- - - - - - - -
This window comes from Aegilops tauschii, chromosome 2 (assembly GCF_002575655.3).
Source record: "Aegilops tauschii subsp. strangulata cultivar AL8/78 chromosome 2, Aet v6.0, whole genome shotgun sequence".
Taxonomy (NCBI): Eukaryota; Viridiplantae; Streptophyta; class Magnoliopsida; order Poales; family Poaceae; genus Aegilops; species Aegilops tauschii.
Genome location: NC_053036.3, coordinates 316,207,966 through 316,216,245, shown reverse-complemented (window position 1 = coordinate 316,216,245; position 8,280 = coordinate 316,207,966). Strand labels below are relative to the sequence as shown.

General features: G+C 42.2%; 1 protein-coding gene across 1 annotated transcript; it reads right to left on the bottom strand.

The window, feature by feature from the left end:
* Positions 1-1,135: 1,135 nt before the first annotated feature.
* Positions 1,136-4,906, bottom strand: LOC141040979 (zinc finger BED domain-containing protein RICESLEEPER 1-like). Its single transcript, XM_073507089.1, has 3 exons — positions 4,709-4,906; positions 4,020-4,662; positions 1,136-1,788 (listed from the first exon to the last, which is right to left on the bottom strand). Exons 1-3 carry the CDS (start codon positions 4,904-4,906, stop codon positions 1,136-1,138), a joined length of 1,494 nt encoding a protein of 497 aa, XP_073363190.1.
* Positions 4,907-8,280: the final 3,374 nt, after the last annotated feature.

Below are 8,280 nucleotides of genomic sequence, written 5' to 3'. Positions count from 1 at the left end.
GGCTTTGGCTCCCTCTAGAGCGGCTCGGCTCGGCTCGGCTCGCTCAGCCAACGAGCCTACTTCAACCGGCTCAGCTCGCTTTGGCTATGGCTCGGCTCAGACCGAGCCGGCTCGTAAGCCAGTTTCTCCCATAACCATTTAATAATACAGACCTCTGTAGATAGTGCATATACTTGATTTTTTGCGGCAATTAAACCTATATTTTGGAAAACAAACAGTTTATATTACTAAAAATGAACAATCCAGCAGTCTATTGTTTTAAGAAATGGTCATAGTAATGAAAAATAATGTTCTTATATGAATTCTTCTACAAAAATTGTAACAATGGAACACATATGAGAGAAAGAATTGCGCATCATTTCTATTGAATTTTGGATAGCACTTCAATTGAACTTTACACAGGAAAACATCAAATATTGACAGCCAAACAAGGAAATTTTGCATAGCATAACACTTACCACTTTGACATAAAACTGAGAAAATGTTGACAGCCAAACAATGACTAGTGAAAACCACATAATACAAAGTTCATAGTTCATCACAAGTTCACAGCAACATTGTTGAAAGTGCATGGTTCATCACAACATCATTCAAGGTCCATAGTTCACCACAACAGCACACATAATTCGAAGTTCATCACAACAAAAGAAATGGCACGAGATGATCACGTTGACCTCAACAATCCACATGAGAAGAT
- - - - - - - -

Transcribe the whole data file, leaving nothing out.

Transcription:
This window comes from Aegilops tauschii, chromosome 2 (assembly GCF_002575655.3).
Source record: "Aegilops tauschii subsp. strangulata cultivar AL8/78 chromosome 2, Aet v6.0, whole genome shotgun sequence".
Taxonomy (NCBI): Eukaryota; Viridiplantae; Streptophyta; class Magnoliopsida; order Poales; family Poaceae; genus Aegilops; species Aegilops tauschii.
Genome location: NC_053036.3, coordinates 316,207,966 through 316,216,245, shown reverse-complemented (window position 1 = coordinate 316,216,245; position 8,280 = coordinate 316,207,966). Strand labels below are relative to the sequence as shown.

General features: G+C 42.2%; 1 protein-coding gene across 1 annotated transcript; it reads right to left on the bottom strand.

The window, feature by feature from the left end:
* Positions 1-1,135: 1,135 nt before the first annotated feature.
* Positions 1,136-4,906, bottom strand: LOC141040979 (zinc finger BED domain-containing protein RICESLEEPER 1-like). Its single transcript, XM_073507089.1, has 3 exons — positions 4,709-4,906; positions 4,020-4,662; positions 1,136-1,788 (listed from the first exon to the last, which is right to left on the bottom strand). Exons 1-3 carry the CDS (start codon positions 4,904-4,906, stop codon positions 1,136-1,138), a joined length of 1,494 nt encoding a protein of 497 aa, XP_073363190.1.
* Positions 4,907-8,280: the final 3,374 nt, after the last annotated feature.

Below are 8,280 nucleotides of genomic sequence, written 5' to 3'. Positions count from 1 at the left end.
GGCTTTGGCTCCCTCTAGAGCGGCTCGGCTCGGCTCGGCTCGCTCAGCCAACGAGCCTACTTCAACCGGCTCAGCTCGCTTTGGCTATGGCTCGGCTCAGACCGAGCCGGCTCGTAAGCCAGTTTCTCCCATAACCATTTAATAATACAGACCTCTGTAGATAGTGCATATACTTGATTTTTTGCGGCAATTAAACCTATATTTTGGAAAACAAACAGTTTATATTACTAAAAATGAACAATCCAGCAGTCTATTGTTTTAAGAAATGGTCATAGTAATGAAAAATAATGTTCTTATATGAATTCTTCTACAAAAATTGTAACAATGGAACACATATGAGAGAAAGAATTGCGCATCATTTCTATTGAATTTTGGATAGCACTTCAATTGAACTTTACACAGGAAAACATCAAATATTGACAGCCAAACAAGGAAATTTTGCATAGCATAACACTTACCACTTTGACATAAAACTGAGAAAATGTTGACAGCCAAACAATGACTAGTGAAAACCACATAATACAAAGTTCATAGTTCATCACAAGTTCACAGCAACATTGTTGAAAGTGCATGGTTCATCACAACATCATTCAAGGTCCATAGTTCACCACAACAGCACACATAATTCGAAGTTCATCACAACAAAAGAAATGGCACGAGATGATCACGTTGACCTCAACAATCCACATGAGAAGAT